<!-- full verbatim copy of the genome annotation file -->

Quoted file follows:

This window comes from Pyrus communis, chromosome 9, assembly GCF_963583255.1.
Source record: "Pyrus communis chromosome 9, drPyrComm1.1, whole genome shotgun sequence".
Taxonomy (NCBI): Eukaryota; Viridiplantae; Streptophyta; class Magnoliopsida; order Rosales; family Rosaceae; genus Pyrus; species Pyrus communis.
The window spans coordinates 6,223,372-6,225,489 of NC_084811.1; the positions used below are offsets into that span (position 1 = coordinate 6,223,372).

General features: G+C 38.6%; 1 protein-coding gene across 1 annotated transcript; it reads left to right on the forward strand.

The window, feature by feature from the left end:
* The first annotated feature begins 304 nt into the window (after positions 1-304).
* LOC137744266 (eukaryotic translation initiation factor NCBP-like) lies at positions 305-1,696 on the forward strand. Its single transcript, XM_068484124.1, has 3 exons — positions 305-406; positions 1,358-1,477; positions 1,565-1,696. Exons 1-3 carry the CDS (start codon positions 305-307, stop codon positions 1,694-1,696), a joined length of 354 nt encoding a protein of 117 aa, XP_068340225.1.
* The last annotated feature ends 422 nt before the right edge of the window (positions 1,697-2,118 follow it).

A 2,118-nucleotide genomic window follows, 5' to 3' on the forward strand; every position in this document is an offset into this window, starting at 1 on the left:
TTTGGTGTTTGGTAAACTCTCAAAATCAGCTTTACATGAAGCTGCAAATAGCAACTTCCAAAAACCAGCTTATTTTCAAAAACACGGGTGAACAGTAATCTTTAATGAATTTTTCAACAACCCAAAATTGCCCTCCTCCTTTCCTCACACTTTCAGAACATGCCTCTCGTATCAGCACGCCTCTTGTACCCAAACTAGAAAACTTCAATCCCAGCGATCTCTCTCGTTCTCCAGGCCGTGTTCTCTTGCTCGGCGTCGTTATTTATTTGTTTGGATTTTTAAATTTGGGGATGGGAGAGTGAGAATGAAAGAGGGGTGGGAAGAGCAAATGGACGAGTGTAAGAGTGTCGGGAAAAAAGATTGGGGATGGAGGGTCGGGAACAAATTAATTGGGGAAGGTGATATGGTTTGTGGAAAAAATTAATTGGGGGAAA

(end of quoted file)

This window comes from Pyrus communis, chromosome 9, assembly GCF_963583255.1.
Source record: "Pyrus communis chromosome 9, drPyrComm1.1, whole genome shotgun sequence".
Taxonomy (NCBI): Eukaryota; Viridiplantae; Streptophyta; class Magnoliopsida; order Rosales; family Rosaceae; genus Pyrus; species Pyrus communis.
The window spans coordinates 6,223,372-6,225,489 of NC_084811.1; the positions used below are offsets into that span (position 1 = coordinate 6,223,372).

General features: G+C 38.6%; 1 protein-coding gene across 1 annotated transcript; it reads left to right on the forward strand.

The window, feature by feature from the left end:
* The first annotated feature begins 304 nt into the window (after positions 1-304).
* LOC137744266 (eukaryotic translation initiation factor NCBP-like) lies at positions 305-1,696 on the forward strand. Its single transcript, XM_068484124.1, has 3 exons — positions 305-406; positions 1,358-1,477; positions 1,565-1,696. Exons 1-3 carry the CDS (start codon positions 305-307, stop codon positions 1,694-1,696), a joined length of 354 nt encoding a protein of 117 aa, XP_068340225.1.
* The last annotated feature ends 422 nt before the right edge of the window (positions 1,697-2,118 follow it).

A 2,118-nucleotide genomic window follows, 5' to 3' on the forward strand; every position in this document is an offset into this window, starting at 1 on the left:
TTTGGTGTTTGGTAAACTCTCAAAATCAGCTTTACATGAAGCTGCAAATAGCAACTTCCAAAAACCAGCTTATTTTCAAAAACACGGGTGAACAGTAATCTTTAATGAATTTTTCAACAACCCAAAATTGCCCTCCTCCTTTCCTCACACTTTCAGAACATGCCTCTCGTATCAGCACGCCTCTTGTACCCAAACTAGAAAACTTCAATCCCAGCGATCTCTCTCGTTCTCCAGGCCGTGTTCTCTTGCTCGGCGTCGTTATTTATTTGTTTGGATTTTTAAATTTGGGGATGGGAGAGTGAGAATGAAAGAGGGGTGGGAAGAGCAAATGGACGAGTGTAAGAGTGTCGGGAAAAAAGATTGGGGATGGAGGGTCGGGAACAAATTAATTGGGGAAGGTGATATGGTTTGTGGAAAAAATTAATTGGGGGAAA